Wednesday, March 27, 2013

I DO - ONCE


My parents celebrated their 50th wedding anniversary shortly after I was ordained.  As part of the celebrations I asked my parents if they wanted to re-exchange their wedding vows.  Mom, who was fairly open to anything, gave her one adamant answer to all of the questions we asked:  “NO!”  She explained, “I gave my vows once and I meant it.”  (That's their wedding picture to the right at the old Sacred Heart parish.)
 


Concerning the priesthood I have the same theory as my Mother but not the practice.  Every year in Holy Week all the priests of a diocese who can make it gather with the bishop to celebrate the Chrism Mass.  It is the one time of year that the priesthood is officially celebrated.  The bishop’s homily, speaking to his sons, is given directly to or about priesthood.  And then, as when all Catholics are asked to restate their baptismal vows at Easter, priests are asked to reaffirm their vows.  As the bishop asks “Are you resolved . . .” the entire cathedral rings out with a resounding, “I AM!” from your priests.
 
Also at this mass, the sacred oils used in the entire diocese the upcoming year are blessed.  Each parish has properly disposed of their oils either by burying them or burning them, cleaned and prepared the containers for the oils which are called stocks, and then they bring them to the cathedral this day to have them refilled with the new oils.  These are the oils used for the sick, for those preparing for baptism, and the sacred Chrism used for baptism, confirmation, and priesthood as well as certain other uses.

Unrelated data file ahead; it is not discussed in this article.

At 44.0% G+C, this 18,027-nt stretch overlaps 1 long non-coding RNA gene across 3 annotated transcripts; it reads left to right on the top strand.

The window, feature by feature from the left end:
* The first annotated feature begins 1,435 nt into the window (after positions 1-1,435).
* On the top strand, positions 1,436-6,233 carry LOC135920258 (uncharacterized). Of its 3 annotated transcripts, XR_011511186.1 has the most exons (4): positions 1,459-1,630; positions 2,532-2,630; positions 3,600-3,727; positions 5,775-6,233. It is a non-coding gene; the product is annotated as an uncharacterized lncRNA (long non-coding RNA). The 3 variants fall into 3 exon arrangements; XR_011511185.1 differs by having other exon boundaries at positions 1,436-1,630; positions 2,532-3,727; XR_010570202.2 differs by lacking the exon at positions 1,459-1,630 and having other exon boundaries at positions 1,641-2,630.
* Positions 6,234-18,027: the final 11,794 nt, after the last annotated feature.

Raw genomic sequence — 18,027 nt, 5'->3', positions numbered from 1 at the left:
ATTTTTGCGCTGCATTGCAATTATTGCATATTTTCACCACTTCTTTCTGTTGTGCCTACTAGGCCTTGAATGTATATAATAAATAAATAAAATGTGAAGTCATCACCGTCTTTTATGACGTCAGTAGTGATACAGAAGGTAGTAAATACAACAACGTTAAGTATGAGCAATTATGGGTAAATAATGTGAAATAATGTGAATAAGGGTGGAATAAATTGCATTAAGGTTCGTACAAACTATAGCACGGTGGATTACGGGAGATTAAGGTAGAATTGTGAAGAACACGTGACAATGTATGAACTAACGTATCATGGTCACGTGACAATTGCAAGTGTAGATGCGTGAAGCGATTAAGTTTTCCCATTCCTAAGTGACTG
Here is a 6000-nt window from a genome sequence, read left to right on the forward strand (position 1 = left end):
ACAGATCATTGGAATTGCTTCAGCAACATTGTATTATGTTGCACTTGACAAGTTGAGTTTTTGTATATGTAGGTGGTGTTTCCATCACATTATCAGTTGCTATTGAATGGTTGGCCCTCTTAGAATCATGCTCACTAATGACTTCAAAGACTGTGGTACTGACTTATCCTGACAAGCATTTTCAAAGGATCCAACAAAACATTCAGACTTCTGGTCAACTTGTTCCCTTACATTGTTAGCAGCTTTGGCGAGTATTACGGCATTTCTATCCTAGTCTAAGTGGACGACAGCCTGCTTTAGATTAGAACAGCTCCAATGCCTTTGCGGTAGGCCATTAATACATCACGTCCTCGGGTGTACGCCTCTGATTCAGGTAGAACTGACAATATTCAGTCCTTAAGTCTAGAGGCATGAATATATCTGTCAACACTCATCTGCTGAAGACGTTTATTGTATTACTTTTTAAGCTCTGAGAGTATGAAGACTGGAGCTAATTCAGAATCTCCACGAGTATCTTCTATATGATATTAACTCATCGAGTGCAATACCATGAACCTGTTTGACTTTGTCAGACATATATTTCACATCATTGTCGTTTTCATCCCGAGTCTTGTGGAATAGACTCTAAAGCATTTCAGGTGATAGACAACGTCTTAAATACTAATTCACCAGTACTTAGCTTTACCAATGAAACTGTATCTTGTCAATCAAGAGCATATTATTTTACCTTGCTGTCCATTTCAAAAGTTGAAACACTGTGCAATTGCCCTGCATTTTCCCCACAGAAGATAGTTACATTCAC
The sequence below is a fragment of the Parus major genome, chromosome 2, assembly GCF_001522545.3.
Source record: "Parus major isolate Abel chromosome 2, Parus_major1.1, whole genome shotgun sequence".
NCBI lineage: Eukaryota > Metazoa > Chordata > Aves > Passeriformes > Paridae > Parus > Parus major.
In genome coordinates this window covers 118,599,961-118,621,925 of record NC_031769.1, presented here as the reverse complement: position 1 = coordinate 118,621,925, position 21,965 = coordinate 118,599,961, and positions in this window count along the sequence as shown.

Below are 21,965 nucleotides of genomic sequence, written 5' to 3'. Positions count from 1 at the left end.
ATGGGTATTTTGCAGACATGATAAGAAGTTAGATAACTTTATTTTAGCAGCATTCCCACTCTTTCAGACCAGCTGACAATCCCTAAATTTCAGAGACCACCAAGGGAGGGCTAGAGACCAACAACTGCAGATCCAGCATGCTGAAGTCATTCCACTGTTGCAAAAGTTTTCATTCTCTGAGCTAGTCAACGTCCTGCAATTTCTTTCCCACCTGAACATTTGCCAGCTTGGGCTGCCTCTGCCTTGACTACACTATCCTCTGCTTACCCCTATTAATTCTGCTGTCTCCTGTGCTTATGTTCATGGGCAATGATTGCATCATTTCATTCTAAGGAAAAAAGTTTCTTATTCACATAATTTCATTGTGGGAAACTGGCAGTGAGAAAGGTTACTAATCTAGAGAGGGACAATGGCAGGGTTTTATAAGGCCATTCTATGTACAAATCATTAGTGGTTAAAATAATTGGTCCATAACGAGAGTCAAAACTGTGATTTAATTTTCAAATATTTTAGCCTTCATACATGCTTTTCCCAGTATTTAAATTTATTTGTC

The place where your oils are kept at your parish is called the ambry.  Sometimes they are in very public places with glass doors, and sometimes they are hidden away in the sacristy.  But if you lay your eyes on it, know the journey that those oils took and the celebration that was had so that they might be available for use in your parish.

2 comments:

Terry T said...

As a layperson, the best part of the Mass was hearing all of the priests and bishops reciting the Eucharistic prayers together. Very powerful. It brought tears to my eyes. I understand that they streamed the Mass online for the first time--I probably would have had a better seat for viewing from home, but it was worth the trip to be there.

CitySeminarian said...

I guess I'd argue that just because similar words are used doesn;t mean the same meaning is there: nb Aquinas distinction between two different acts which from the outside look the same.